Past Reviews

Regional Reviews: Los Angeles

A Noise Within

Emily James and Stephen Weingartner
Even if you don't remember your Sophocles, you'll know exactly how Jean Anouilh's Antigone (in a new translation by Robertson Dean) is going to play out. The play opens on a one-woman Chorus who goes into teacher mode, introducing us to each of the characters and telling us exactly how they will each end the play. So, even if Antigone is new to you, the production comes with its own built-in spoilers.

This is key. Anouilh's version is not about the dramatic tension—whether Antigone will violate Creon's decree and bury her brother is not in doubt; nor is whether Creon will have her killed for doing it. While Sophocles may have been concerned with the tension between divine law (mandating the burial) and man's law (King Creon's dictate), Anouilh is dealing with rather more modern issues. This is a play about doing what's right, no matter what the risks—and, from Creon's point of view, the folly of sticking to your guns, even when you're not willing to accept the cost.

All of which means that there is only scene in this production that actually matters (which may be why this version wisely comes in at a brisk 90 minutes—this is a single scene play with a lot of window-dressing). We quickly learn that Antigone has buried her brother and Creon learns it too. This sets up a confrontation between the two. And it isn't Antigone begging for her life; it's Creon offering Antigone an out and begging her to take it. He's willing to cover up her crime and save her life, but Antigone won't have it. Creon would have to kill the guards who know Antigone buried her brother, but Antigone isn't moved by any sort of concern for them. She simply expects Creon to be true to his word—he made it law that burying Polynices is to be punished by a very ugly death—and while she doesn't want to die, she knows that she signed up for it when she made the decision to do what was right and not leave her brothers body to rot.

In A Noise Within's production, Emily James gives us a simple, clear, unwavering Antigone. SHe's small in stature, compared with Eric Curtis Johnson's towering Creon, but she has power over him in her absolute resolve. Johnson's Creon is less certain of himself. He tries every tactic he can think of to get Antigone to accept his offer—first smoothly assuming she'll accept it, then mocking her when she won't. He then questions the value of burying Polynices anyway. At one point, he even turns to violence against Antigone. With each attempt, he runs up against the immovable force that is Antigone; and with each attempt, another layer of the falsehoods with which Creon surrounds himself peels away. It is a very nice performance by Johnson, as we watch Antigone's resolve somehow getting her closer and closer to seeing the man beneath the King—yet we know that we're not quite going to get all the way there until the play's tragic ending.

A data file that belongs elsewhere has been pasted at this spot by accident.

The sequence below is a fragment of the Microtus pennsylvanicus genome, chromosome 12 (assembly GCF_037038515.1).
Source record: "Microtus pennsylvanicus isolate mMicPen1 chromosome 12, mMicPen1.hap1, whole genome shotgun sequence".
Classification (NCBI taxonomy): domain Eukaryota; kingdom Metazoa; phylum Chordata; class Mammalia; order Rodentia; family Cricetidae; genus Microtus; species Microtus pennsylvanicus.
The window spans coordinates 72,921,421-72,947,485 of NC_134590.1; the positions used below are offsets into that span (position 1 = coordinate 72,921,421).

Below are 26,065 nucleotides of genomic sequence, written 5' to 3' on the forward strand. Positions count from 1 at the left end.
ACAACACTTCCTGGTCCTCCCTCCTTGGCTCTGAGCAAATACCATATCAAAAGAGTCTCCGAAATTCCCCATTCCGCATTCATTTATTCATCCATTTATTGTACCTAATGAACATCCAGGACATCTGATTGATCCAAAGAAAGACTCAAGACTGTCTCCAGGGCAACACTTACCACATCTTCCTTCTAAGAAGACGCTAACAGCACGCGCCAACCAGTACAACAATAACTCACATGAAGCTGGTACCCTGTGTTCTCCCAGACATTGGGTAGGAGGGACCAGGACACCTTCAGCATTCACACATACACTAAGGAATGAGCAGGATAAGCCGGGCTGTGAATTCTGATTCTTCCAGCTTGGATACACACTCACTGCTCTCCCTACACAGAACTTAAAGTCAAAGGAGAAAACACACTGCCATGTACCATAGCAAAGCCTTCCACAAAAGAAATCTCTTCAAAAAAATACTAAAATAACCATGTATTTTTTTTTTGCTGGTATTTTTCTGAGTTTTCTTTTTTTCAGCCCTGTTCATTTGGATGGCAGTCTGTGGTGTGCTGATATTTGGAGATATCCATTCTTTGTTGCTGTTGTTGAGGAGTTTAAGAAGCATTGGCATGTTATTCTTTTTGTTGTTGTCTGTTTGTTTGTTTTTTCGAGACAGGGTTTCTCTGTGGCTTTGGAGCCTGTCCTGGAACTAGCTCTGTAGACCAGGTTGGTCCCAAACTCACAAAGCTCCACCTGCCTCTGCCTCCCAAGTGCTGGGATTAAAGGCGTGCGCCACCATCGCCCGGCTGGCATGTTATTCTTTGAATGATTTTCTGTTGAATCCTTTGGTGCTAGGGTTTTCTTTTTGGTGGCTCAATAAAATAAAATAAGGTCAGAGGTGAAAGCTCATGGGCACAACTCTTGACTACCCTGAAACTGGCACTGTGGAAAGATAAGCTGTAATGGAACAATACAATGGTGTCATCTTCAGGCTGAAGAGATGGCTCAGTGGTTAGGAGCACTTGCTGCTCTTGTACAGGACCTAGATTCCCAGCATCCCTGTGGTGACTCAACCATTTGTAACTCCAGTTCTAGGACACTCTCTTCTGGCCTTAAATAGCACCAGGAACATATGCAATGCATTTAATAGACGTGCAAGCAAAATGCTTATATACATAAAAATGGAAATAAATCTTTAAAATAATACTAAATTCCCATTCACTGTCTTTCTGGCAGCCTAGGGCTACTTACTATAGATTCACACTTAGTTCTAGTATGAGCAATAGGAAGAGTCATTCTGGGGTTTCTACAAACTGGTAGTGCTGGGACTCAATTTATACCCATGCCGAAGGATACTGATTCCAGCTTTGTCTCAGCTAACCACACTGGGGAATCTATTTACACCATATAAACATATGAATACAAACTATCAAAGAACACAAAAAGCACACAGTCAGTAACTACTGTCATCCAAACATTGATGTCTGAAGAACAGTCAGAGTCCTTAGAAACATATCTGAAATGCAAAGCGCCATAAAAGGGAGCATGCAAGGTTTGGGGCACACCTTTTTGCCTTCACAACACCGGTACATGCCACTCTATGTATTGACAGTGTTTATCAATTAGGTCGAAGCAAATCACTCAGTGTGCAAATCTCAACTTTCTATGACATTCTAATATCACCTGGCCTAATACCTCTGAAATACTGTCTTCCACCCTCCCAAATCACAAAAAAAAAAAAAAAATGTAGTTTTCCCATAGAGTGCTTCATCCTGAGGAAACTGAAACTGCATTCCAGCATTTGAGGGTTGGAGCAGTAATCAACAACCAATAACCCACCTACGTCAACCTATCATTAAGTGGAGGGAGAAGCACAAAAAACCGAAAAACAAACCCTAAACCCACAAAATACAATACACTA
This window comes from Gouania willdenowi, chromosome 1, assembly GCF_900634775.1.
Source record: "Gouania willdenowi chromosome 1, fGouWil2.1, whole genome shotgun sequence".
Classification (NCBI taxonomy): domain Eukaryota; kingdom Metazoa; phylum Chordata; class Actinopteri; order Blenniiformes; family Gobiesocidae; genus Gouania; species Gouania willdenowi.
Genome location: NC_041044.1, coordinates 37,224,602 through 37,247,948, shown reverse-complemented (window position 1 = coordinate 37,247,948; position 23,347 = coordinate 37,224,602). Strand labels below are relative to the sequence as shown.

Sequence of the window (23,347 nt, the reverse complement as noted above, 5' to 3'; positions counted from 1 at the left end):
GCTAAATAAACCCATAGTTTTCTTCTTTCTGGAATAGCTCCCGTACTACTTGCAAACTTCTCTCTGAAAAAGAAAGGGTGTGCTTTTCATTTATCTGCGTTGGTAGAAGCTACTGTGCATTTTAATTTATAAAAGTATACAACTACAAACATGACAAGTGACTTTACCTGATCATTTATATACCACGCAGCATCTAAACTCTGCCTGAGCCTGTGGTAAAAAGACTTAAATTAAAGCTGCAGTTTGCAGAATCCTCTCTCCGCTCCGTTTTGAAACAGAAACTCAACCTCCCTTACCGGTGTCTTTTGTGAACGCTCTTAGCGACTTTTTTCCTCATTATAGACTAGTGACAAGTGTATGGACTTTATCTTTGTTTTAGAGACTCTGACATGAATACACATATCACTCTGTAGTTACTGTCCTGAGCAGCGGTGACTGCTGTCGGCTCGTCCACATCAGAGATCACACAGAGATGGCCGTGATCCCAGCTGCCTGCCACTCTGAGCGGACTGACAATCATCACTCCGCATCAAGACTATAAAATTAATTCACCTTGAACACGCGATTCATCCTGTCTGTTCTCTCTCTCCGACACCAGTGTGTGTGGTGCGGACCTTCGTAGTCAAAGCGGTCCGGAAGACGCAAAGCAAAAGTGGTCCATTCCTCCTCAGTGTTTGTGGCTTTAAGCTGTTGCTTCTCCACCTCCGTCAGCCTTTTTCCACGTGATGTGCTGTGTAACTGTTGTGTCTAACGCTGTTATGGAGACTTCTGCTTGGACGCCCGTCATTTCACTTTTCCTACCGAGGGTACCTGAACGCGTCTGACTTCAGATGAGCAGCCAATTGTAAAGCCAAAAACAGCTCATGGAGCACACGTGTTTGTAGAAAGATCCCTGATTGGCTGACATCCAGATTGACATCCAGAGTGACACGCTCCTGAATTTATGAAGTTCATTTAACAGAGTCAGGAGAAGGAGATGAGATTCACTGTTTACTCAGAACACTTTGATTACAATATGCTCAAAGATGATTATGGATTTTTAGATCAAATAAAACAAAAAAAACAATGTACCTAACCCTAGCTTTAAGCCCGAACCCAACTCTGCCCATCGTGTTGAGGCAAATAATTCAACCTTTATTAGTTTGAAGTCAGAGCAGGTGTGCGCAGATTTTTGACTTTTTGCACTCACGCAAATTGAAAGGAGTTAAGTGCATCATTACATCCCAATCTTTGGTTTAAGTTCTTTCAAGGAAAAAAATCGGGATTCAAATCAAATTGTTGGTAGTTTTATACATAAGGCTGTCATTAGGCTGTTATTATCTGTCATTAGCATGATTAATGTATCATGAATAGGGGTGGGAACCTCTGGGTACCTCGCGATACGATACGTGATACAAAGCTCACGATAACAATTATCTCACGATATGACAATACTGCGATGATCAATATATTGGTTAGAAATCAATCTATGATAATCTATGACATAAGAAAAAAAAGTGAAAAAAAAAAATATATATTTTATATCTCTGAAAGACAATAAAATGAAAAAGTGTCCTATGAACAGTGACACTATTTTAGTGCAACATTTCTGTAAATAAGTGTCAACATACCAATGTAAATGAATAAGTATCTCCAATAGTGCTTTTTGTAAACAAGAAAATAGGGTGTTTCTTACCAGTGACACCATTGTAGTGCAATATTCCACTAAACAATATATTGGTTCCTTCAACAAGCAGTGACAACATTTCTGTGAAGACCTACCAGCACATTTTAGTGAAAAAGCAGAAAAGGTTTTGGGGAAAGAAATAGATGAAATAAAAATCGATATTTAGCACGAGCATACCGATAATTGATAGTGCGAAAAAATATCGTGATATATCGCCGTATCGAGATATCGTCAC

But, really, that's all there is to it. After the Chorus sets up the play, Antigone has a scene with Nunu, the woman who raised her. Lorna Raver plays it like she's auditioning for Juliet's Nurse, and while her scene with Antigone is helpful in establishing Antigone's youth and her love of life, it drags. Coming right after the Chorus set up the tragedy to come, Antigone goofing with Nunu tries audience patience. Antigone's sister Ismene (Antigone's name is given the traditional Greek pronunciation while Ismene has the French—if there is some significance to this, I'll admit it was lost on me) seems to be there just to try to convince Antigone to not risk burying their brother and forcing Creon's hand. Brick Patrick plays Haemon, Creon's son and Antigone's fiancé. The Chorus tells us that Ismene is more his type, but Patrick certainly plays Haemon as deeply in love with Antigone. Stephen Weingartner steals the few scenes in which he appears as a guard who is just trying to do his job without losing his head to a King trying to solidify his authority. Inger Tudor's Chorus neatly uses modern, conversational language to help a modern audience get into the play. She's less successful with a mid-play lecture on tragedy.

Tech credits are mostly good, particularly Jean-Yves Tessier's lighting. Martin Carrillo's sound design is marred by an onstage radio being played at headache-inducing volume. Frederica Nascimento's set is simple, but does a nice job of representing both Anouilh's occupied Paris and classical Thebes at once.

Antigone runs through November 20, 2015, at A Noise Within in Pasadena. For tickets and information, see

Jean Anouilh's Antigone, Adapted and Translated by Robertson Dean. Directed by Robertson Dean. Scenic Design Frederica Nascimento; Costume Design Jenny Foldenauer; Lighting Design Jean-Yves Tessier; Composer/Sound Design Martin Carrillo; Stage Manager Elizabeth Nordenholt; Hair, Wig, and Makeup Design Val Miller; Props Master Erin Walley; Assistant Stage Manager Thomas Nagata; Stage Management Intern Gabrielle Bruno.

Chorus - Inger Tudor
Nunu - Lorna Raver
Antigone - Emily James
Ismene - Kyla Garcia
Haemon - Brick Patrick
Guard - Stephen Weingartner
Creon - Eric Curtis Johnson
Amanuensis - Taleen Shrikian

Photo: Craig Schwartz

- Sharon Perlmutter

Privacy Policy